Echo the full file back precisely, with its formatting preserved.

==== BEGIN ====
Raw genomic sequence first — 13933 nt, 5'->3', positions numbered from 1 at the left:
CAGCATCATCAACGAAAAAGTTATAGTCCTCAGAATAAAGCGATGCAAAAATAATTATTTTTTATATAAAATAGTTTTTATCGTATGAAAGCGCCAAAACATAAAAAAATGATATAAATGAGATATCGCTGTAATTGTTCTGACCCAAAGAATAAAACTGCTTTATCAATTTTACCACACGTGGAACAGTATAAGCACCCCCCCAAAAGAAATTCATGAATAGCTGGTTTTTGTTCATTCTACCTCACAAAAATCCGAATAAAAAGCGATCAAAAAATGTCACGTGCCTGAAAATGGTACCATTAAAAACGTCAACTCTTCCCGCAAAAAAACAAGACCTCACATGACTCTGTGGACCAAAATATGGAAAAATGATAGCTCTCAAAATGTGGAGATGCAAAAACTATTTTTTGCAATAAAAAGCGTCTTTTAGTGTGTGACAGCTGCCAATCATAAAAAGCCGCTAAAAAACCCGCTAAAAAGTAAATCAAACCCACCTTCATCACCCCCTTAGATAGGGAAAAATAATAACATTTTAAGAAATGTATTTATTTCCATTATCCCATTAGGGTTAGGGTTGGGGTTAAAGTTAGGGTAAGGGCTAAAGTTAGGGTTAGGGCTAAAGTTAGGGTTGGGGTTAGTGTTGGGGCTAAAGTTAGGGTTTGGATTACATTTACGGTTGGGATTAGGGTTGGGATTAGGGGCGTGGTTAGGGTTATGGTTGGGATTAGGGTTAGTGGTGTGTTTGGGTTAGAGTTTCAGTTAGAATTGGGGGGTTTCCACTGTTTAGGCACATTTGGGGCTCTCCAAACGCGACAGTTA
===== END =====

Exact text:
Raw genomic sequence first — 13933 nt, 5'->3', positions numbered from 1 at the left:
CAGCATCATCAACGAAAAAGTTATAGTCCTCAGAATAAAGCGATGCAAAAATAATTATTTTTTATATAAAATAGTTTTTATCGTATGAAAGCGCCAAAACATAAAAAAATGATATAAATGAGATATCGCTGTAATTGTTCTGACCCAAAGAATAAAACTGCTTTATCAATTTTACCACACGTGGAACAGTATAAGCACCCCCCCAAAAGAAATTCATGAATAGCTGGTTTTTGTTCATTCTACCTCACAAAAATCCGAATAAAAAGCGATCAAAAAATGTCACGTGCCTGAAAATGGTACCATTAAAAACGTCAACTCTTCCCGCAAAAAAACAAGACCTCACATGACTCTGTGGACCAAAATATGGAAAAATGATAGCTCTCAAAATGTGGAGATGCAAAAACTATTTTTTGCAATAAAAAGCGTCTTTTAGTGTGTGACAGCTGCCAATCATAAAAAGCCGCTAAAAAACCCGCTAAAAAGTAAATCAAACCCACCTTCATCACCCCCTTAGATAGGGAAAAATAATAACATTTTAAGAAATGTATTTATTTCCATTATCCCATTAGGGTTAGGGTTGGGGTTAAAGTTAGGGTAAGGGCTAAAGTTAGGGTTAGGGCTAAAGTTAGGGTTGGGGTTAGTGTTGGGGCTAAAGTTAGGGTTTGGATTACATTTACGGTTGGGATTAGGGTTGGGATTAGGGGCGTGGTTAGGGTTATGGTTGGGATTAGGGTTAGTGGTGTGTTTGGGTTAGAGTTTCAGTTAGAATTGGGGGGTTTCCACTGTTTAGGCACATTTGGGGCTCTCCAAACGCGACAGTTA